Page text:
Excerpt from The Zen of Nutrition

I’ve been reading the book “The Tao of Physics” by Fritjof Capra.

I’m about halfway through and had planned on working my way through a big chunk the second half last night.
But, right when I started reading I came across the following quote:
“Before you study Zen, mountains are mountains and rivers are rivers; while you are studying zen, mountains are no longer mountains and rivers are no longer rivers; but once you have had enlightenment, mountains are once again mountains and rivers again rivers.”

This quote stopped me dead in my tracks.

It was unbelievably eye opening because it perfectly parallels my experience with nutrition. With a couple small changes I could sum up my entire journey in health and nutrition with one (rather long) sentence.
“Before you study Nutrition, food is food and drink is drink; while you are studying nutrition, food is no longer food and drink is no longer drink; but once you have had enlightenment, food is once again food and drink is again drink.”

Back when I was a kid, food was food and drink was drink.
Then as I started studying Nutrition, food and drink became these complex chemical compositions that had these wondrous effects in the human body. Food and Drink were now macro-nutrients and micro-nutrients and polyphenols and volatile fatty acids, carbs, fats, essential fats, and on and on…

The more I learned the less the words food and drink meant to me, to the point where they were virtually meaning less. There was no such thing as food or drink. It was only protein, fat and carbs.

Now, after years of studying nutrition and learning I’ve realized that most of that ’stuff’ …that ‘knowledge’…it’s almost completely useless.

It’s health and fitness mind-clutter.

And, it destroyed my relationship with food.

So now, food is food once again and drink is drink.

It does not have magical properties. It is simply there to:

A) fuel my body when I need it, and

B) to be enjoyed

This realization has helped me break free of Obsessive Compulsive Eating and has made losing weight and maintaining a body I am proud of to be easier than I ever thought possible.

If you want to lose weight then eat less. If you want a stress free life then learn to enjoy food again.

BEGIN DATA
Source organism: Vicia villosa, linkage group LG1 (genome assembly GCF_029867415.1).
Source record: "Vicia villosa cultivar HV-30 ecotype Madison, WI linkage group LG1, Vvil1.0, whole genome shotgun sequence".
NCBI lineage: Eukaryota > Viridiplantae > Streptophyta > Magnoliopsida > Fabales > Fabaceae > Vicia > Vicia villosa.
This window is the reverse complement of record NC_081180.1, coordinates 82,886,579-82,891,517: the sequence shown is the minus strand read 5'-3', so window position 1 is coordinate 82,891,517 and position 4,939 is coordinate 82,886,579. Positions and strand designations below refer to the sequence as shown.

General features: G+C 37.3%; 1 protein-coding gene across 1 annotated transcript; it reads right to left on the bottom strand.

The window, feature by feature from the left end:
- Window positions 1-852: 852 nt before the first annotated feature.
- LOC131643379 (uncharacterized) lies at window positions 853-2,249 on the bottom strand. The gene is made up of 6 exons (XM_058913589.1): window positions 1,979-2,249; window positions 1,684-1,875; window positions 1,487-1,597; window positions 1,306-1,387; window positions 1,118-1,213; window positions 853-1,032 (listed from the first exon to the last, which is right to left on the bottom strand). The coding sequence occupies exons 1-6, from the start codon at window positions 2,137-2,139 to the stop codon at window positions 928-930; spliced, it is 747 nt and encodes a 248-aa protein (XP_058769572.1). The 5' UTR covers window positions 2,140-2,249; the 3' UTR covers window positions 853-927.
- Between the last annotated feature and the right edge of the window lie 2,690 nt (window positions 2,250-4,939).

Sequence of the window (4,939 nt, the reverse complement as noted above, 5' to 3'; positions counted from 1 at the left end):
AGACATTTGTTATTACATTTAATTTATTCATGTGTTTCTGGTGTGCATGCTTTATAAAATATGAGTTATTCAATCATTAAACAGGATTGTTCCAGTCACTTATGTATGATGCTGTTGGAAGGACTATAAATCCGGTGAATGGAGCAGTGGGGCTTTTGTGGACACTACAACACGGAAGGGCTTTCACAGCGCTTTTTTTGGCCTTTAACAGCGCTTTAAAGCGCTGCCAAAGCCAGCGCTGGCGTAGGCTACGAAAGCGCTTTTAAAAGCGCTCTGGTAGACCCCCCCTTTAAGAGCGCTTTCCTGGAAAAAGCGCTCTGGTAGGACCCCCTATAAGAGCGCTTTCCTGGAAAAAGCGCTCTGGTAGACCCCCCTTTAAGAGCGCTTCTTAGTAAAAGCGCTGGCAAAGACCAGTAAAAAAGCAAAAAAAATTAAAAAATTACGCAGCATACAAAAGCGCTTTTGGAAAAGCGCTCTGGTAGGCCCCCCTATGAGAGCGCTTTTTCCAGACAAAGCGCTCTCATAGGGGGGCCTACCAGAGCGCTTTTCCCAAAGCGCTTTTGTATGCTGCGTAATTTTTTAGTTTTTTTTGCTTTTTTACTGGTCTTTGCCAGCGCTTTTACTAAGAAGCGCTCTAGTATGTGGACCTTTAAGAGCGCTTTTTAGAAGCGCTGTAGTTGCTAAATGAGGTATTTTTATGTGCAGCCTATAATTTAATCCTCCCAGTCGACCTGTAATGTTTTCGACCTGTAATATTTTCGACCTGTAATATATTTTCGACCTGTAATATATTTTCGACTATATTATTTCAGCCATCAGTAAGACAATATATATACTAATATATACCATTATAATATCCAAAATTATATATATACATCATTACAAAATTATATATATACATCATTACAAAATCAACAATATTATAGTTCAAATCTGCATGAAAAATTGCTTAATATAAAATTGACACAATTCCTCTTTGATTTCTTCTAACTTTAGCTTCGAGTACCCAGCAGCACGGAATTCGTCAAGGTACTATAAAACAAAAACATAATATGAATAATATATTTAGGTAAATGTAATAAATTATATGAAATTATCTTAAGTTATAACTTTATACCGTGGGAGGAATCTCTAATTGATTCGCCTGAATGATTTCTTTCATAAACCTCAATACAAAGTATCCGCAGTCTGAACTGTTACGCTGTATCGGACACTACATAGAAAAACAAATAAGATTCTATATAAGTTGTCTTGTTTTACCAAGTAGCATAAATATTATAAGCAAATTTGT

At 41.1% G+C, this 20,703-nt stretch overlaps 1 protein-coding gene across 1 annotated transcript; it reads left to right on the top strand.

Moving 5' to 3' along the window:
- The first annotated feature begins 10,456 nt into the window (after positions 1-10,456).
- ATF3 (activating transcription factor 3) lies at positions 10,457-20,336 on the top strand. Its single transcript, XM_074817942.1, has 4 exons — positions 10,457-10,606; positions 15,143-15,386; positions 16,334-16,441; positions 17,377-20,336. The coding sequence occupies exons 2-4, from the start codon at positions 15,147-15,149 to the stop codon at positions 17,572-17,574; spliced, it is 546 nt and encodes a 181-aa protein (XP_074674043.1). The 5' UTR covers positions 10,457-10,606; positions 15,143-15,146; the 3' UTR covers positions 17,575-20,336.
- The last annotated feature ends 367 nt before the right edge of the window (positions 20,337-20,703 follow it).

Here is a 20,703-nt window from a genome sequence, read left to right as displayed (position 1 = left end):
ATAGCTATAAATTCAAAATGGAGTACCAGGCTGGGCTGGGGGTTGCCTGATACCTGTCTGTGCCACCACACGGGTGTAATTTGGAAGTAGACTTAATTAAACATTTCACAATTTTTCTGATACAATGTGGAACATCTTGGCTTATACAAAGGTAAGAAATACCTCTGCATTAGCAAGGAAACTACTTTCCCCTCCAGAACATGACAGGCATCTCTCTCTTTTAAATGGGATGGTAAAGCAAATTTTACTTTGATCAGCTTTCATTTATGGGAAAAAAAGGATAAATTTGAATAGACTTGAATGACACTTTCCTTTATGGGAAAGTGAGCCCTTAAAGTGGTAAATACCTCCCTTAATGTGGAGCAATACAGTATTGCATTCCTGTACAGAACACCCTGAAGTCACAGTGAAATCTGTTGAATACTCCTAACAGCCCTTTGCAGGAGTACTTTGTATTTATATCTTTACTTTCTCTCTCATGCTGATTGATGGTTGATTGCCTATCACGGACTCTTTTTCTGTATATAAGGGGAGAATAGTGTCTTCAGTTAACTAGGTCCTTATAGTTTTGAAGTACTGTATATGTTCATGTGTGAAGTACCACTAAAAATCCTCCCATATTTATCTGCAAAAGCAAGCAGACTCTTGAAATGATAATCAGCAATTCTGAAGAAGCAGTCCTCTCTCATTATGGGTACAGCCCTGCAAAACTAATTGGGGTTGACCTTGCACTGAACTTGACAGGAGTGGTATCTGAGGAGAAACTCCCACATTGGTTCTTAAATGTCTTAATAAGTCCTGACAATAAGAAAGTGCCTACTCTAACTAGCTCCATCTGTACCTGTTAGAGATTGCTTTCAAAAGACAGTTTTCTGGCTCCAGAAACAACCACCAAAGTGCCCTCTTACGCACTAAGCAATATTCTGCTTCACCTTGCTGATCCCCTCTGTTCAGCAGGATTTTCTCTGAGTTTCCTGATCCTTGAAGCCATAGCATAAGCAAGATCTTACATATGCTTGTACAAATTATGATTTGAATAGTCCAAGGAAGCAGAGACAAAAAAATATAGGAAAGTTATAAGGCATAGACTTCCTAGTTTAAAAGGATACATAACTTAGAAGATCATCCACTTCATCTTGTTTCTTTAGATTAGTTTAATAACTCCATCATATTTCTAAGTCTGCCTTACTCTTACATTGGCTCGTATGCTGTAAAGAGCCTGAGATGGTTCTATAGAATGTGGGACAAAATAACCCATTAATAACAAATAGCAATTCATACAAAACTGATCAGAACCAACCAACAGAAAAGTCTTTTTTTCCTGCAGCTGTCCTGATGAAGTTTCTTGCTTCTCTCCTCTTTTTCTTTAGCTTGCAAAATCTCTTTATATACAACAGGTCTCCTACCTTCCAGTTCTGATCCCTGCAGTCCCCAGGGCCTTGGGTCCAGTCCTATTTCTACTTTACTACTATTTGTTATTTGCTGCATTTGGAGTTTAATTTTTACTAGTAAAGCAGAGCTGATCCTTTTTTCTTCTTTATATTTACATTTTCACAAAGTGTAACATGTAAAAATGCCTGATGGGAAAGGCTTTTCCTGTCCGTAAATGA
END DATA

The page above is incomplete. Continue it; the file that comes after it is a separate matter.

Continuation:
It can be this easy if you let it be.

It’s amazing where you can find inspiration (I mean really…a book on Physics?)

I’ll leave you with what I believe to be the best long lasting health advice I can give. It has nothing to do with carbs, protein, fats, calorie cycling, hormones or anything of that nature.

It is simply..

Eat when you are hungry. Sleep when you are tired.

This week's affirmation and meal plan

This week's affirmation
There are no excuses

This week's menu
snack: super shake (banana, dates, silverbeet, pea protein, walnuts)
breakfast: banana flax brown rice porridge with walnuts
lunch: Moroccan chickpea and pumpkin stew
snack: mixed nut bar, celery, mandarin/kiwifruit
dinner: animal protein, veges, good fats

Sunday, August 16, 2009

Yummy Leftovers

Was going to catch the tram to Brunswick (the next suburb) this morning to get my fruit and veg from the organic shop there, but the weather was terrible, so I had to get a bit creative with what was left in my vege bin in the meantime. This morning for a snack I spread red cabbage leaves with hummus, sprinkled on some chopped semidried tomatoes, then rolled them up and enjoyed them. Sorry, no pic - too hungry! Have got a Thai beef curry in the crockpot for dinner tonight and am looking forward to that.

Saturday, August 15, 2009

Thoughts, measurements and pics

'You need to understand your body type and accept your shape. Build YOUR best body and become the best YOU can be. This is very important to achieve peace with yourself. Otherwise you will never be happy with your body.' (Krista Schaus)

I definitely inherited my body type from my parents. I have my dad's long limbs and my mum's curvy torso.